Pictures of Maldon
As estuary towns go, there is not many to compare with the charms of Maldon. It is a fine old town, beautifully set on a ridge above the Blackwater, with views across Northey Island and Osea Island. The name Maldon is of Saxon origin, so there is little doubt the town has a long, colourful history. It was mentioned in the Doomsday Book of 1096 and remained largely unaltered for centuries. Two Malden ships were engaged in the siege of Calais in 1348, thus the town retains strong seafaring traditions and has a pleasant nautical atmosphere. It is also remembered as the scene of the Battle of Malden which took place in the 10th-century when much of England came under Viking rule.
Lovely old houses crowd the main streets. Look above the new fascia's added to the buildings in Market Hill and High Street to see the town's wealth of Georgian architecture. One of the towns' architectural showpieces is the beautiful 12th-century church of All Saints, it features intricate stonework, elaborate window tracery and has a fascinating triangular tower. Inside, there is a serene atmosphere and reminders of the church's historical past. An every day commodity seen on supermarket shelves everywhere has it's origins in Maldon - sea salt has been produced here for centuries and the town has been the home of the Maldon Sea Salt Company since 1882.
A resort town of distinction, the town is a favoured haunt of the boating fraternity and the quay is lively with sea and river craft of all type's and sizes. A pretty promenade overlooks a shingle beach and graceful swans can be seen floating on the Blackwater. Thames Sailing Barges take visitors on imaginative river trips to experience for themselves the pleasures of tiny back water inlets and creeks. Interestingly, in the 19th-century Maldon produced a barge of its own. Known as 'stackies' these narrow vessels carried complete corn-stacks up narrow inland creeks. In the 20th-century the east coast had around 2,000 sailing barges plying the waters, now sadly, only a few of these attractive vessel's with their distinctive 'Red' sails remain.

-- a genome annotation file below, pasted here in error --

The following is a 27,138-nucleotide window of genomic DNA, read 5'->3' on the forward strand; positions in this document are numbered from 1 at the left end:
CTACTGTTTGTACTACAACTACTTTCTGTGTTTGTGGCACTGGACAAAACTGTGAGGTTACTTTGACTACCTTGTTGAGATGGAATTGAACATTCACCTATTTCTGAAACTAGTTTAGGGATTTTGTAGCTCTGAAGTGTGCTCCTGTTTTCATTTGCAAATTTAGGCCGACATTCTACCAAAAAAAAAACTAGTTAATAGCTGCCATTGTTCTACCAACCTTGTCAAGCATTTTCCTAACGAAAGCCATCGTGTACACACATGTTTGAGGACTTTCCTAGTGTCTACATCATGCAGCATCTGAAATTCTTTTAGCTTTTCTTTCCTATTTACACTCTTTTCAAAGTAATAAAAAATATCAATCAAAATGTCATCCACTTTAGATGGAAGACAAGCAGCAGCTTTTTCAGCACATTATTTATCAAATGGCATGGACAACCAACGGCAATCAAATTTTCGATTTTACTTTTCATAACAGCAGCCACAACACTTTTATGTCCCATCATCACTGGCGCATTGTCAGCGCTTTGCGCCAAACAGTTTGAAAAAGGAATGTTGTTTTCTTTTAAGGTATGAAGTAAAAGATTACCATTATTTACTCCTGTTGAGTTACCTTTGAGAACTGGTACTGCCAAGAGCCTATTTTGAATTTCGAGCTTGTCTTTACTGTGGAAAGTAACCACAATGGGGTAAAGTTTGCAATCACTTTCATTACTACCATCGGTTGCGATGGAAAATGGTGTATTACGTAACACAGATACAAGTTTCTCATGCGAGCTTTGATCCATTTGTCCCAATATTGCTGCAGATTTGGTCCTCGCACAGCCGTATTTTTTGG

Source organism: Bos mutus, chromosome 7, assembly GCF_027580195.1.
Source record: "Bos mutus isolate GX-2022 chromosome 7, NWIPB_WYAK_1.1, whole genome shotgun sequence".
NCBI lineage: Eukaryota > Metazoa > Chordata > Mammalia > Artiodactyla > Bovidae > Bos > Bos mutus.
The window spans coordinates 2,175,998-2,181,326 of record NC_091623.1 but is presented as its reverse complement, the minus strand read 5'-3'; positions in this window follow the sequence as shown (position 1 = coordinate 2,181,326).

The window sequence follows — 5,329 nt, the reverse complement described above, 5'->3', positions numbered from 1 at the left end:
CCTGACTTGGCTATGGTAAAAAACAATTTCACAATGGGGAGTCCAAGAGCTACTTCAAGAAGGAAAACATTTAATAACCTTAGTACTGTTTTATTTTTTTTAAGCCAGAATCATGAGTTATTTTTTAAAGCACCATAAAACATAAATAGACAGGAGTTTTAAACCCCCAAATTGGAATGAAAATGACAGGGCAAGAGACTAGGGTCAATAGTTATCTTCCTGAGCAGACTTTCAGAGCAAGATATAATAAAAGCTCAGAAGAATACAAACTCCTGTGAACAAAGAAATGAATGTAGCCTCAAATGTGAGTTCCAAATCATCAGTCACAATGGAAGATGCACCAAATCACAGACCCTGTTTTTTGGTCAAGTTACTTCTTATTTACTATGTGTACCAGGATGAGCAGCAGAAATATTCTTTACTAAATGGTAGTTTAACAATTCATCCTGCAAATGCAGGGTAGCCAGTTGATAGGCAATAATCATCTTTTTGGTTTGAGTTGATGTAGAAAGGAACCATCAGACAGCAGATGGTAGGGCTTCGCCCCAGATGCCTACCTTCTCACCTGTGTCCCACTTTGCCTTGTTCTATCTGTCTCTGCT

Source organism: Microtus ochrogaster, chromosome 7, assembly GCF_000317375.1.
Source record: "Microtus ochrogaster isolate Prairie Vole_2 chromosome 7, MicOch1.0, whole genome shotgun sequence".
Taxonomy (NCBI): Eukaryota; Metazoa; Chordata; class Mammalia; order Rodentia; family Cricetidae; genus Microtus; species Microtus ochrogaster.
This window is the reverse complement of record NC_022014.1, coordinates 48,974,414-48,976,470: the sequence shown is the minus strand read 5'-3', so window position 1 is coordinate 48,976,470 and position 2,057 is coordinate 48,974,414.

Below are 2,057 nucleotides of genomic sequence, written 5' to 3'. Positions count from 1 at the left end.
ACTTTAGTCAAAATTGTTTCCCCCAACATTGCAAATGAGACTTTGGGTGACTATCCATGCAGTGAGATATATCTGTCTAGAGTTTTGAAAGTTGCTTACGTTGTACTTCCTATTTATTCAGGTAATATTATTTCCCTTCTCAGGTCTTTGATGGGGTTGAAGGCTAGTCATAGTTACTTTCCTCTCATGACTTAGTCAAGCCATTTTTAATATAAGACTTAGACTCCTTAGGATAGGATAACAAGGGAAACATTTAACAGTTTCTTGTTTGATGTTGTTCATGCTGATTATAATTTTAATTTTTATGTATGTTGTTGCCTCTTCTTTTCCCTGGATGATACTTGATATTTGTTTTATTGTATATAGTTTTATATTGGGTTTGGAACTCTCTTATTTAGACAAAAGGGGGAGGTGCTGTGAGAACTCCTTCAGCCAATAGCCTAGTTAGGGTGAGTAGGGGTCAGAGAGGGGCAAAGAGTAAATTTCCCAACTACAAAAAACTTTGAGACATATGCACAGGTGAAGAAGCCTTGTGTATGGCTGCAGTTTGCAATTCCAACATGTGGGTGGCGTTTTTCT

Maldon has a excellent reputation for hospitality. There are good hotels, a wide range of shops, inns, cafe's and restaurants. There are exciting places to visit and beyond the sea estuaries, there is a hinterland of pleasant town's to explore.
Places to visit include: See where Maldon Battle was fought in the year 991, visit the Church of All Saint's, the historic town of Chelmsford, Take a sailing barge trip exploring the most picturesque parts of the blackwater or take a trip inland to the lovely old town of Danbury.
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